All across Shetland, projects are being developed to encourage people to grow more of their own food and to build community resilience in the face of climate change and Peak Oil. Neil Riddell finds out more.
The ability of islanders to go about their day-to-day business is now far more at the mercy of commodity markets and the weather than would have been thought healthy even a couple of decades ago. Witness the impact of escalating fuel prices, or the rapid emptying of supermarket shelves when deliveries are halted even for a couple of days as freight and cargo boats are waylaid by the elements.
We may live in a remote outcrop in the middle of the North Sea, but in a sense our fortunes are further out of our hands than ever before. Rob Hopkins is the founder of the Transition movement, a loose global alliance aimed at helping communities meet the twin challenges posed by climate change and Peak Oil. He wrote in 2008 that our society is “in reality three days away from hunger at any moment, evoking the old saying that ‘civilisation is only three meals deep’”.
The inexorable rise of fuel prices, of course, hits those in remote, scattered communities much harder than most. Yet yearning for the halcyon days of filling one’s fuel tank up for £30, while understandable in these torrid economic times, seems increasingly fanciful. As easily accessible oil reserves dry up, the oil that is left is becoming more costly – financially and environmentally – to extract from the Gulf of Mexico, the Arctic seabed and, even worse, the tar sands of Alberta, Canada. This means the price of petrol and diesel is only heading in one direction. It won’t be too much longer before fuel costs £2 or £3 a litre, or more. In that context the 5p a litre discount for island communities proposed by the UK government will be the merest of drops in the ocean.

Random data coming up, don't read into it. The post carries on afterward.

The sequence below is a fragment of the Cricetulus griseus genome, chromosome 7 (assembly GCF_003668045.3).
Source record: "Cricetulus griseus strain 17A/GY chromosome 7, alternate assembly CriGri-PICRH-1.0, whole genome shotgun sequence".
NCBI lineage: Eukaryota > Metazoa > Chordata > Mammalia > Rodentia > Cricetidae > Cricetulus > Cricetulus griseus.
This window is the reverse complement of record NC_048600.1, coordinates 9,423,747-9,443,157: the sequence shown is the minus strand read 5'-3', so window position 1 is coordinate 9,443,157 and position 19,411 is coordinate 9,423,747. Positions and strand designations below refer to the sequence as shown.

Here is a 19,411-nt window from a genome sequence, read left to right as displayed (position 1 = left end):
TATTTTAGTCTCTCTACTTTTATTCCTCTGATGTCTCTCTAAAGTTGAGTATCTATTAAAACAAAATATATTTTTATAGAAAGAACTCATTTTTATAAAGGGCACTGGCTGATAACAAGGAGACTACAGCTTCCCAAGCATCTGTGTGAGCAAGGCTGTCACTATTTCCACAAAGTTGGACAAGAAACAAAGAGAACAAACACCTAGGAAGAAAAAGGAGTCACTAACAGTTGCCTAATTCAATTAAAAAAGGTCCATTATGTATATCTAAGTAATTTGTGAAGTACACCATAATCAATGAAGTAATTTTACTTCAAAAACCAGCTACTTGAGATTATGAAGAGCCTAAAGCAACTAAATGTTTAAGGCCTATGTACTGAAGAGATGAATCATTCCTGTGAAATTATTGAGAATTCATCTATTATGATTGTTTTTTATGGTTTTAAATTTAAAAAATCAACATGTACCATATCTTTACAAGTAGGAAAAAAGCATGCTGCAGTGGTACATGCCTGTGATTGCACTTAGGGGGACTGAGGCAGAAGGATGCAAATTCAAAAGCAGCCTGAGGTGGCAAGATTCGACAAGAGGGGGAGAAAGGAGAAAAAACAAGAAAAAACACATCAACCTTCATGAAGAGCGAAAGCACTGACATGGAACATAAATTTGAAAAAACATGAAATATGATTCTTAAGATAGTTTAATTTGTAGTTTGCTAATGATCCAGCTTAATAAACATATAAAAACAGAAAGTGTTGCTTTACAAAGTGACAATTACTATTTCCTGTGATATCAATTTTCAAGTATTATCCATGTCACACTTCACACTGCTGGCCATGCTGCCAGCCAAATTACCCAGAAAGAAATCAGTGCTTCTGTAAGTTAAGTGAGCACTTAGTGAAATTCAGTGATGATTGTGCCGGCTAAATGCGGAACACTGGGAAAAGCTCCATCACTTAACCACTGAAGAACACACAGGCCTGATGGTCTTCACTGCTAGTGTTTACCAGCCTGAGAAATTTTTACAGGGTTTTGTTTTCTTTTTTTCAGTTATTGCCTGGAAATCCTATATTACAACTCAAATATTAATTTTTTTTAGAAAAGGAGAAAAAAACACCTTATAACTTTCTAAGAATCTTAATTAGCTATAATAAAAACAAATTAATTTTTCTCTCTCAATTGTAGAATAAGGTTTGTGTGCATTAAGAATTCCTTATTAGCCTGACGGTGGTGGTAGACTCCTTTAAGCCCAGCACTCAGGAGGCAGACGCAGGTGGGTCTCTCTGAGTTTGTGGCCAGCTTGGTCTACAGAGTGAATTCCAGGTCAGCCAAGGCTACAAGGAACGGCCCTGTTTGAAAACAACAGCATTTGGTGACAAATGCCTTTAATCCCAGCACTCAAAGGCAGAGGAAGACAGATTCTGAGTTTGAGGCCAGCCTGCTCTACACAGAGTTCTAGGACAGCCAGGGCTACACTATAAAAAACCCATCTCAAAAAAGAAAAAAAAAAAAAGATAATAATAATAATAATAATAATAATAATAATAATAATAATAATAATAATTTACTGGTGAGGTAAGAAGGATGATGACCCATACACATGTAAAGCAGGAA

Faced with growing demand, too, from the fast developing economies of India and China and the small matter of two billion more souls sharing our planet by 2050, at some point later this century or early in the next we will probably run out of oil altogether. Of course, we cannot discount the possibility that long-lasting technological solutions may be found. But the phenomenon of Peak Oil – the point at which the oil we have used exceeds that left in the ground – undeniably poses a colossal challenge to humanity, perhaps even more so for geographically isolated places such as Shetland.